Employed foreign-born and native-born persons by occupation, 2010
June 01, 2011
In 2010, foreign-born workers were more likely than native-born workers to be employed in service occupations (25.0 versus 16.4 percent); in production, transportation, and material moving occupations (16.1 versus 10.8 percent); and in natural resources, construction, and maintenance occupations (13.6 versus 8.6 percent).
Native-born workers were more likely than foreign-born workers to be employed in management, professional, and related occupations (38.9 versus 28.0 percent), and in sales and office occupations (25.3 versus 17.3 percent).
Foreign-born men were more likely than native-born men to be employed in natural resources, construction, and maintenance occupations; production, transportation, and material moving occupations; and in service occupations. Compared with native-born women, foreign-born women were more likely to be employed in service occupations and in production, transportation, and material moving occupations.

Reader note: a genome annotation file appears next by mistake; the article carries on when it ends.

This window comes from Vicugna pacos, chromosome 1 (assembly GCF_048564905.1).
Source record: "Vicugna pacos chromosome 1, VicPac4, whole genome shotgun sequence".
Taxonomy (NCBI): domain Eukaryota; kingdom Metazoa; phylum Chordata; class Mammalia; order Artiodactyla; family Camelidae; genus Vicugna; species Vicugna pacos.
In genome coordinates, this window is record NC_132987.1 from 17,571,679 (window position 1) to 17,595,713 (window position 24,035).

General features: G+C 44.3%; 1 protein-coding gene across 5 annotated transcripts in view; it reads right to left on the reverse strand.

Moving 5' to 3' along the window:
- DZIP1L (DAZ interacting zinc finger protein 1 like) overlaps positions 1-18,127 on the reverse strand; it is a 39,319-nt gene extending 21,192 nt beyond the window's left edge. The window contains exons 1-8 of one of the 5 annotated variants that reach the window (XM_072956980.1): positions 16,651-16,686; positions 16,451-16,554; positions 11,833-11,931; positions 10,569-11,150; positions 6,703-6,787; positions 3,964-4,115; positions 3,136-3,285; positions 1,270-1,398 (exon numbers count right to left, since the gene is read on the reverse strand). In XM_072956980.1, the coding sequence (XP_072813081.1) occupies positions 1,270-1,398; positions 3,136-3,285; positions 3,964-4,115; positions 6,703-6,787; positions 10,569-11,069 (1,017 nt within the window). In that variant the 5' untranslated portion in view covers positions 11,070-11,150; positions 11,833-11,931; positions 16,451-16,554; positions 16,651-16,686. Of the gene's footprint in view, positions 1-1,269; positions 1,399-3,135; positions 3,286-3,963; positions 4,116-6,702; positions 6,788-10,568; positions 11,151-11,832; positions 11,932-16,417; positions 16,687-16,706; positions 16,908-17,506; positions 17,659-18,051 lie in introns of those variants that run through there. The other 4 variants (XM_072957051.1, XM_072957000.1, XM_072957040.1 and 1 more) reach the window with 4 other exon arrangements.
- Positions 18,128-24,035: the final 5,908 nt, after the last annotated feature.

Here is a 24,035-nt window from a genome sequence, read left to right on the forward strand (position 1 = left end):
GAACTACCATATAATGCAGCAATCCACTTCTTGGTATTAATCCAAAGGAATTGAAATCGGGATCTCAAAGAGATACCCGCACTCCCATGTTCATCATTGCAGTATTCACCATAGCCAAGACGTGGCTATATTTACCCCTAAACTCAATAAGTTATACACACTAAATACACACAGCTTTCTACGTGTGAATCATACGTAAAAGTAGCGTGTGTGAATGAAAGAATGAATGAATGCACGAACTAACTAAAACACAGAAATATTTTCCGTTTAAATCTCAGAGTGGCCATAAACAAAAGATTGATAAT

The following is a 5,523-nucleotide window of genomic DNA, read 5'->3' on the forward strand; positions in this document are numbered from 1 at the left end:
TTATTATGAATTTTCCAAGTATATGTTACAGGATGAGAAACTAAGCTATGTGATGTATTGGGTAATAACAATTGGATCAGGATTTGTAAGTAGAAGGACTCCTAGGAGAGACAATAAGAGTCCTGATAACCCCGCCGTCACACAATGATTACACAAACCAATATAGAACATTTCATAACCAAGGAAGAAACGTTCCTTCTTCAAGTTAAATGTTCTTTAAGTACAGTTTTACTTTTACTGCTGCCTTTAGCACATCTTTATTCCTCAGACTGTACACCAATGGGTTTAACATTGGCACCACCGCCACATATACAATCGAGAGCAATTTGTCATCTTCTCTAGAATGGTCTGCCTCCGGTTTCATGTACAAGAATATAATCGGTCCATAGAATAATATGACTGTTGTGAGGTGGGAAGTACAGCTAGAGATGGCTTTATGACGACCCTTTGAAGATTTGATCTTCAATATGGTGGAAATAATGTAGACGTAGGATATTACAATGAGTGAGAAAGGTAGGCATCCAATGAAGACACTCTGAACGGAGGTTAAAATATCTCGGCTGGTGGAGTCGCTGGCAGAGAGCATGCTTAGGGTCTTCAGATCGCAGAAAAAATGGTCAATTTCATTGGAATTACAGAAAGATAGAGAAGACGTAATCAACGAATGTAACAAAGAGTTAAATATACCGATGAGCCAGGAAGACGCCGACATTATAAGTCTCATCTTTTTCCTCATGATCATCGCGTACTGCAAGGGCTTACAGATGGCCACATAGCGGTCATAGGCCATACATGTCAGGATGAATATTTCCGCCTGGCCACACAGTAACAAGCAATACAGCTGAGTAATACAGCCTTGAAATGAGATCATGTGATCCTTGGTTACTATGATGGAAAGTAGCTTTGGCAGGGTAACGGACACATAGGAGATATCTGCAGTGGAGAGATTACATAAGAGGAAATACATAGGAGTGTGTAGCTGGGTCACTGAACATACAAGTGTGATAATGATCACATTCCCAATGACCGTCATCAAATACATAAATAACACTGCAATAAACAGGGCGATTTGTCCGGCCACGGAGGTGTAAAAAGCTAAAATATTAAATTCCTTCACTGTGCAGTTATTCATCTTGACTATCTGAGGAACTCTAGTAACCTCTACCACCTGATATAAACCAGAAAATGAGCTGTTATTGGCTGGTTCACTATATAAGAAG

These data are from the Current Population Survey. The foreign born are persons who reside in the United States but who were born outside the country or one of its outlying areas to parents who were not U.S. citizens. The foreign-born population includes legally-admitted immigrants, refugees, temporary residents such as students and temporary workers, and undocumented immigrants. To learn more, see "Foreign-born Workers: Labor Force Characteristics—2010" (HTML) (PDF), news release USDL-11-0763.
Bureau of Labor Statistics, U.S. Department of Labor, The Economics Daily, Employed foreign-born and native-born persons by occupation, 2010 on the Internet at http://www.bls.gov/opub/ted/2011/ted_20110601.htm (visited June 30, 2015).
Recent editions of Spotlight on Statistics
New estimates of personal taxes in Consumer Expenditure Survey
In 2013, the Consumer Expenditure Survey improved its personal tax data.
Trends in long-term unemployment
Long-term unemployment reached historically high levels following the recession of 2007–2009.
Housing: before, during, and after the Great Recession
looks at consumer expenditures on household items, employment in residential construction, prices for household items, and injuries in occupations involved in building and maintaining our homes.